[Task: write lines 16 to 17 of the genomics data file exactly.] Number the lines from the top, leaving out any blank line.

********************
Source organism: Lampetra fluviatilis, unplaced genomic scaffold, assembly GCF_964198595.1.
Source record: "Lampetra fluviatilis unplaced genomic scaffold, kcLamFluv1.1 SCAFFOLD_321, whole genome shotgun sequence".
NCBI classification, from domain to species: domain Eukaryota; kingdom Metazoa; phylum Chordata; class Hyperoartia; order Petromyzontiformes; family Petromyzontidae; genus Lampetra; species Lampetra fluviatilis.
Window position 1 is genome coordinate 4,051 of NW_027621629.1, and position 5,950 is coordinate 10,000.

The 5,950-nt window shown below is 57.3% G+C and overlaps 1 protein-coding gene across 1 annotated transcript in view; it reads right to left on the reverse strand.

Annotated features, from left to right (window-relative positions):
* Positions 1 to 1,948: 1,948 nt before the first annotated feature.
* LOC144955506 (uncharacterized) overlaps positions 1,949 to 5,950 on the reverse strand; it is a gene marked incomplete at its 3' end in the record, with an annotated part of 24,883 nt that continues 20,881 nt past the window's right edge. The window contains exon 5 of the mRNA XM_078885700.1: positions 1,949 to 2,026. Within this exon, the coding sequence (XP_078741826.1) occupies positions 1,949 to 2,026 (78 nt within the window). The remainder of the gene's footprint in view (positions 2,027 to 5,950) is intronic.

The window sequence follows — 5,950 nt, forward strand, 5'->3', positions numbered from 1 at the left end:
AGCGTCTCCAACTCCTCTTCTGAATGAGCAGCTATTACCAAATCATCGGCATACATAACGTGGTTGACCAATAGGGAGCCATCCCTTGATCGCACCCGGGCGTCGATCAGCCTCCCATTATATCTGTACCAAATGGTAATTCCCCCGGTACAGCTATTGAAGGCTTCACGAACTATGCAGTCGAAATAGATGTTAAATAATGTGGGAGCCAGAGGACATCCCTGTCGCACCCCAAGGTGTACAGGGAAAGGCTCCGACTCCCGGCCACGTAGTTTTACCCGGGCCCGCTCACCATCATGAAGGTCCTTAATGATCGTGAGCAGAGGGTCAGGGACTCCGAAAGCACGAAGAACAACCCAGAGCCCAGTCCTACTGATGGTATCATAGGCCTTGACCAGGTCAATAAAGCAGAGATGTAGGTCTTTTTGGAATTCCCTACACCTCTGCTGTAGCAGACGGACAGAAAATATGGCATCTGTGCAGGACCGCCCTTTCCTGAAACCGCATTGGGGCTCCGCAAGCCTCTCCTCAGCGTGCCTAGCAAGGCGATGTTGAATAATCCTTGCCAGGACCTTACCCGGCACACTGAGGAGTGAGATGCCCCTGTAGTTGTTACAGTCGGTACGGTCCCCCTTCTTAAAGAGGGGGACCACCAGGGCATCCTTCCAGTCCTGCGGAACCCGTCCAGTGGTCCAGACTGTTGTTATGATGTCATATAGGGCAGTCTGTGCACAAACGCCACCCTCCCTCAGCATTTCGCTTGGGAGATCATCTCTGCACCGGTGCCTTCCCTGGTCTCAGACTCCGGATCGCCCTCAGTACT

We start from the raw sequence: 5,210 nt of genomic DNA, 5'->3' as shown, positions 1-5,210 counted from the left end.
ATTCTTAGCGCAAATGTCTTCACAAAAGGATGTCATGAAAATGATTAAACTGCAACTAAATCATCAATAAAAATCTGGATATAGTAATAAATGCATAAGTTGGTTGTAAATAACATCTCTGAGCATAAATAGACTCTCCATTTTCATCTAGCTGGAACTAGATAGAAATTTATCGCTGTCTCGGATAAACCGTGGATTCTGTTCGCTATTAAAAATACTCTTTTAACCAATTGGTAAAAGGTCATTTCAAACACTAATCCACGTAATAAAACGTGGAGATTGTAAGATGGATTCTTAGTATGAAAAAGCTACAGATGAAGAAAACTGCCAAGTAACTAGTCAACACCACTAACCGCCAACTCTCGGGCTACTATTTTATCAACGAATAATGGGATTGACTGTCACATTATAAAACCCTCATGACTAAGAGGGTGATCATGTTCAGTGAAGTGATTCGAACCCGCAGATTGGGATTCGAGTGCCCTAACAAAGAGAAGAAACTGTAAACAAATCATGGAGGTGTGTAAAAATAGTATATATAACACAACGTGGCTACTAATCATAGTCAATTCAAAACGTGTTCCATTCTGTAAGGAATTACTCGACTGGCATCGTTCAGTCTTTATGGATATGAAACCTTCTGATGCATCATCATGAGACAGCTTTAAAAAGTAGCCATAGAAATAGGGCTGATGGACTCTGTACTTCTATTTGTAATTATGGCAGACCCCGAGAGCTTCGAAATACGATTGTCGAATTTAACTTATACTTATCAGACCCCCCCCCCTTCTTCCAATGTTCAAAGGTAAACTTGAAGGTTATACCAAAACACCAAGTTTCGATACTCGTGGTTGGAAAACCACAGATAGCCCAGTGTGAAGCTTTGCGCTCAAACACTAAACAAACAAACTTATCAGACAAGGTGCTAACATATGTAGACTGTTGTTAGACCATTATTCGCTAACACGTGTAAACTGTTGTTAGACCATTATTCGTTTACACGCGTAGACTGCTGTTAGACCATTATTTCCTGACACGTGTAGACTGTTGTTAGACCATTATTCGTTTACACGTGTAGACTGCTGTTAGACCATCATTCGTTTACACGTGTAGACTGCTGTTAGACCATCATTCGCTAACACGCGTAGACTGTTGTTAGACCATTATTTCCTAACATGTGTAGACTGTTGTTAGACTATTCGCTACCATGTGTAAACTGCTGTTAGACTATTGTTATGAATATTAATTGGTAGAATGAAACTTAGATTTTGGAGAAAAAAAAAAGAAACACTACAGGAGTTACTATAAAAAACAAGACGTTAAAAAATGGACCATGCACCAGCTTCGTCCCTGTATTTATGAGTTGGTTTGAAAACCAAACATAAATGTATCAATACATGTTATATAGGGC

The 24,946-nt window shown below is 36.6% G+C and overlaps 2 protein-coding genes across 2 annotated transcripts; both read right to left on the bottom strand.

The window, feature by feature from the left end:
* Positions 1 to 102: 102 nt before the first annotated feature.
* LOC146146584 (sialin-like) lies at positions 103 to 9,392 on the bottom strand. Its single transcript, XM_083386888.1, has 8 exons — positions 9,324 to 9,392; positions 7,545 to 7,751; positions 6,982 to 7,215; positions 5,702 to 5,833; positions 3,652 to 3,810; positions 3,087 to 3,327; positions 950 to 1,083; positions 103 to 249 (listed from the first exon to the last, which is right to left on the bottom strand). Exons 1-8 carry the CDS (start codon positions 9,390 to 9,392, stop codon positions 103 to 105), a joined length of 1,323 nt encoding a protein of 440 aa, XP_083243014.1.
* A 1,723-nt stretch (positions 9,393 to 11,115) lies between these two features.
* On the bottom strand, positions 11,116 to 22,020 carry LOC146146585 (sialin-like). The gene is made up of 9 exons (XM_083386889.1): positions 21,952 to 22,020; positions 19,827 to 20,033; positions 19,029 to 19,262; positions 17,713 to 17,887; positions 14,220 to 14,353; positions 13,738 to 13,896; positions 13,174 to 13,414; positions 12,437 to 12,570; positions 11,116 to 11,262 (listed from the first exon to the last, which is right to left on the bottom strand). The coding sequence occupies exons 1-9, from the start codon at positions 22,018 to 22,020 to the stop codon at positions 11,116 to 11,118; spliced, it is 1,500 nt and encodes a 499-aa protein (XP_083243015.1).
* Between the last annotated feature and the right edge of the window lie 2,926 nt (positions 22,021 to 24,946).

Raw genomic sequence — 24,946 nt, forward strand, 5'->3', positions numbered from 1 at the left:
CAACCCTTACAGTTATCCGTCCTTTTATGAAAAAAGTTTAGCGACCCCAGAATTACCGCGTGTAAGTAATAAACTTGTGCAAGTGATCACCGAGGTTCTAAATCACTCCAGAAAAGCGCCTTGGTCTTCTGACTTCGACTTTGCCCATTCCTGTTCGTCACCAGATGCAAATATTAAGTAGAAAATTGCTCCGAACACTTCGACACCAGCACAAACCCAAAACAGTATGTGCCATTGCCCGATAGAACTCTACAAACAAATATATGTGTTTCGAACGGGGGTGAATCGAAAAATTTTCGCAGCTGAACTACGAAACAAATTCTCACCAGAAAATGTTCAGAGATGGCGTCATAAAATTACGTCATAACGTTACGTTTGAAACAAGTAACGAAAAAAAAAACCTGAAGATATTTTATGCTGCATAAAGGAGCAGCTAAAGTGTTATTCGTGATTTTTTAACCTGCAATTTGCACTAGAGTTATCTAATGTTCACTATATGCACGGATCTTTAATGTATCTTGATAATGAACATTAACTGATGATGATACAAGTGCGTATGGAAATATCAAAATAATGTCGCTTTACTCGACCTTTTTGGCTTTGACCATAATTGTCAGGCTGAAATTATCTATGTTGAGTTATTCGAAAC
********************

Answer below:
* LOC146146584 (sialin-like) lies at positions 103 to 9,392 on the bottom strand. Its single transcript, XM_083386888.1, has 8 exons — positions 9,324 to 9,392; positions 7,545 to 7,751; positions 6,982 to 7,215; positions 5,702 to 5,833; positions 3,652 to 3,810; positions 3,087 to 3,327; positions 950 to 1,083; positions 103 to 249 (listed from the first exon to the last, which is right to left on the bottom strand). Exons 1-8 carry the CDS (start codon positions 9,390 to 9,392, stop codon positions 103 to 105), a joined length of 1,323 nt encoding a protein of 440 aa, XP_083243014.1.
* A 1,723-nt stretch (positions 9,393 to 11,115) lies between these two features.